Cheques and acknowledgement slips should be sent to: Rebecca Ashling-Yates, PBWL Club, Jobshop UK, 1 The Triangle, Bournemouth BH2 5RY. For Acknowledgement Slip click here: http://gallery.mailchimp.com/d664c3680f3fa28eb7bd4af9e/files/Acknowledgement_Slip_MAY_2013.doc For Speakers & Sponsors click here: http://gallery.mailchimp.com/d664c3680f3fa28eb7bd4af9e/files/2013_Speakers_and_Sponsors.3.doc For Membership Form click here: http://gallery.mailchimp.com/d664c3680f3fa28eb7bd4af9e/files/Membership_Form.1.doc   Should you require any further information regarding the lunch, please give us a call (01202 674488) or take a look at our NEW website www.businesswomenslunchclub.co.uk

  We look forward to seeing you.

Seven Questions to Stimulate Motivation

Seven Questions to Stimulate Motivation

by James Sale

James Sale is a Europe’s leading expert on the power of motivation, and has exclusively contributed to the Engage Executive Jobs blog.

 The issue of motivating staff will not go away; in fact, with the rise of technology and the increasing levels of distance and impersonality, the how-to-manage-them question gets larger and larger. In such a context Motivational Maps are essential since they do supply on-line so much of the information that an effective manager or leader needs. But in the absence of the Maps, what should managers do? Here are 7 questions to get you thinking about next steps.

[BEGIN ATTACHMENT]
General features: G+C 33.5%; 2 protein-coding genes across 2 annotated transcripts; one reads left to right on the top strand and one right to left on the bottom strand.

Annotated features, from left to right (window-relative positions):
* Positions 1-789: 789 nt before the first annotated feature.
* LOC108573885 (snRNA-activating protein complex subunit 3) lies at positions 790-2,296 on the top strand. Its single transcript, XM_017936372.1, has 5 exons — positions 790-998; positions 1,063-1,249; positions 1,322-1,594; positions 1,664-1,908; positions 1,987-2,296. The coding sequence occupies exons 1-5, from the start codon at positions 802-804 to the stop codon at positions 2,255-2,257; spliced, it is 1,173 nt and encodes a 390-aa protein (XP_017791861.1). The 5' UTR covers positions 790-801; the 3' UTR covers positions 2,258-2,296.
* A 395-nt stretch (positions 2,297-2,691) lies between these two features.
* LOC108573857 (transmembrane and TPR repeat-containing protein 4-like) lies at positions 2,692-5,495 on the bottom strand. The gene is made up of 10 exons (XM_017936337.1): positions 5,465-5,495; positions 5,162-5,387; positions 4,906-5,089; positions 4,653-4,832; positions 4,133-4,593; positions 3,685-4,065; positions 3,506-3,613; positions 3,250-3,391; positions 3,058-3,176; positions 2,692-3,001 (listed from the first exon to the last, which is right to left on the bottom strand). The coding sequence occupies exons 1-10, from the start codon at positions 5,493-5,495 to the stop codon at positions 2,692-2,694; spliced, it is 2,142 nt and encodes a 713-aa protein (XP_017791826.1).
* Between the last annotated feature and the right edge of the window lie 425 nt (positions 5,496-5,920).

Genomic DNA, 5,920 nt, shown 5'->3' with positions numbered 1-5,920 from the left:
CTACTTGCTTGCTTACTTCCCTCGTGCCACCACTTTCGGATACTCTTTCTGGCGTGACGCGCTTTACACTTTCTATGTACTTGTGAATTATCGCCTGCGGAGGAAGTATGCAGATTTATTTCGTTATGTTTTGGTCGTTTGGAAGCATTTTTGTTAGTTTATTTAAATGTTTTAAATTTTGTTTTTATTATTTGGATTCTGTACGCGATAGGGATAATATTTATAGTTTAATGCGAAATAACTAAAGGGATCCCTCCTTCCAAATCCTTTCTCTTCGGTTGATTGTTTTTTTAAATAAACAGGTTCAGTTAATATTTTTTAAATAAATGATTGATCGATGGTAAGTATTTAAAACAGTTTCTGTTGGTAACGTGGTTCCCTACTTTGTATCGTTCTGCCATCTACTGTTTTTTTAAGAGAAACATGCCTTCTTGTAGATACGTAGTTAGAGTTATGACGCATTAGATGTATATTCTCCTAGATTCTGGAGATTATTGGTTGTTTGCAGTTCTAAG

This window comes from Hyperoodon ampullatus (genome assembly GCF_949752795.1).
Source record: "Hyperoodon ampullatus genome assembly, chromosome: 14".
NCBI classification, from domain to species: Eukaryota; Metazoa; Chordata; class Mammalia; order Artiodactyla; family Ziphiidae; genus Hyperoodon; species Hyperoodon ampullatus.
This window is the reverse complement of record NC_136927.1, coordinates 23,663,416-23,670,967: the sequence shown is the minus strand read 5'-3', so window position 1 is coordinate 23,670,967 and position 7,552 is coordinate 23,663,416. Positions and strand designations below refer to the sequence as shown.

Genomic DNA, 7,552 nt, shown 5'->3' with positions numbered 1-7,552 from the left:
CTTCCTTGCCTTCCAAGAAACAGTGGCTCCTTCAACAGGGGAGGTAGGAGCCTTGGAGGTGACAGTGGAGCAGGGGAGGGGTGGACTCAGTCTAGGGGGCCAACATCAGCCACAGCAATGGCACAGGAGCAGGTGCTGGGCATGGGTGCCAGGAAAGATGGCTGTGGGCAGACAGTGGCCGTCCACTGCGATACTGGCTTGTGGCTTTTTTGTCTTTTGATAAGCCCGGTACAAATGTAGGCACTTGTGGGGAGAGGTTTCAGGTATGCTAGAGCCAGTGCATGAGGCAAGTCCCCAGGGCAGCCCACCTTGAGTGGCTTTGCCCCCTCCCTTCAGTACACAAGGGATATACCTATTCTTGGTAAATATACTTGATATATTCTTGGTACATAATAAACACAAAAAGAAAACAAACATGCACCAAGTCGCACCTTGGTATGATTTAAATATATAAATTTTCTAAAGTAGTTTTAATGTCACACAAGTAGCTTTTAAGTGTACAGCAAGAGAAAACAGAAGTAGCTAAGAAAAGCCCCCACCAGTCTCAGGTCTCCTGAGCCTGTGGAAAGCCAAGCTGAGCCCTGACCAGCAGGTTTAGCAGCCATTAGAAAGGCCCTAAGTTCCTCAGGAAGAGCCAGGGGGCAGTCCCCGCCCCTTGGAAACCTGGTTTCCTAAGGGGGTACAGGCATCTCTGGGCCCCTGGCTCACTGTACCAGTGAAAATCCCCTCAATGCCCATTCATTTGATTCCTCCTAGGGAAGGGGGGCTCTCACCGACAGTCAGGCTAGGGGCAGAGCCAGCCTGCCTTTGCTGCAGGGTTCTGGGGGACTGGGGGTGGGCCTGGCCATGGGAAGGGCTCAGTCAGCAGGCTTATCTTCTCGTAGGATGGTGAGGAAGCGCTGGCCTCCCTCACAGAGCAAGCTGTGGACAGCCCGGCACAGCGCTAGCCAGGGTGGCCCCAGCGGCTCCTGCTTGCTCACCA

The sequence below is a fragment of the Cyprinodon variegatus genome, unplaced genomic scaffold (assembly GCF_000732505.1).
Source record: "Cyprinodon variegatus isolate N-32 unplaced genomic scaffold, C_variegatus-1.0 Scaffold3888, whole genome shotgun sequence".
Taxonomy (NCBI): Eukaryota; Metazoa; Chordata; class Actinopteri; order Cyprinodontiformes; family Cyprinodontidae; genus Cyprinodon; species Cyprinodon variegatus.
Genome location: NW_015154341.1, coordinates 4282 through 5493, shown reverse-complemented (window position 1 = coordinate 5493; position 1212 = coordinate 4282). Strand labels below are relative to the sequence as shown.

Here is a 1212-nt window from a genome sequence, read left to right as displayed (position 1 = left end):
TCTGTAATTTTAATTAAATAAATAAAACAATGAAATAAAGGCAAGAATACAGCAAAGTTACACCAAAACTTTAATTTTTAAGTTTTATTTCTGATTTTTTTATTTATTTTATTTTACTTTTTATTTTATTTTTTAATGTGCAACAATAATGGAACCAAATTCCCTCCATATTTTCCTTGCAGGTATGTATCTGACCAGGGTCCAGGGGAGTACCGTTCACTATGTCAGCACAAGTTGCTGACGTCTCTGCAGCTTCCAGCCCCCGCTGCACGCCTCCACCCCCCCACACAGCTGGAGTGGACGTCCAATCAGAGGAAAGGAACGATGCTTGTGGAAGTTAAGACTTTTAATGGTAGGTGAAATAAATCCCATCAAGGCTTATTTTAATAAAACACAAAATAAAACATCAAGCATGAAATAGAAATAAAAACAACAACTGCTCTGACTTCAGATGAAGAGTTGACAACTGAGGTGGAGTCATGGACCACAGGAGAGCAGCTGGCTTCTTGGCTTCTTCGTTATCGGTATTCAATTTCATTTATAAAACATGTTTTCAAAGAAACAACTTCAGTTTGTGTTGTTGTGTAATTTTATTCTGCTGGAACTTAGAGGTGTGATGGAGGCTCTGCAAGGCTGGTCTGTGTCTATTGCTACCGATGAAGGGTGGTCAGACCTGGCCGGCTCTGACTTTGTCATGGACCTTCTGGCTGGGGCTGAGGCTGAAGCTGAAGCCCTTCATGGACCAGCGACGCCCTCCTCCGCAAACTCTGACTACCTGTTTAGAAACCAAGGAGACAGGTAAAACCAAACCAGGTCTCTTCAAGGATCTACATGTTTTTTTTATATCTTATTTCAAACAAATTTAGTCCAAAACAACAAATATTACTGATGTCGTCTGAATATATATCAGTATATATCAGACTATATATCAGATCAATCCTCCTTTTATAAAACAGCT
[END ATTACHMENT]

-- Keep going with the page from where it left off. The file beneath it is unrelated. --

One, think about the quality of your leadership. How good is it? What you do speaks much louder than what you say! At its simplest level, do you walk the talk, or are you an armchair critic locked away in ‘important’ meetings the ‘plebs’ can never understand? If you want to improve your leadership skills, get feedback – quality feedback from those who experience your leadership, from those working alongside you, and from those who lead you. What do they say – what points of improvement are there for you to pursue?

 Second, have you set achievable targets? You know the formula: SMART, but do you use it? I have been a trainer and consultant in hundreds of businesses and I am always staggered by the sheer number of managers who do not seem to understand what a Specific, Measurable, Agreed, Relevant and Time-trackable target is. So much target-setting is wishful thinking.

 Third, does training figure strongly in your company? As the say in the USA, want to earn more? Then learn more! One cannot stress enough the importance of ongoing learning, development and training. Even if your organisation does not invest in you, you are well advised, as Brian Tracey recommends, to spend at least 3% of your income on yourself – you will reap the rewards, as every organisation who invests wisely in their employees does.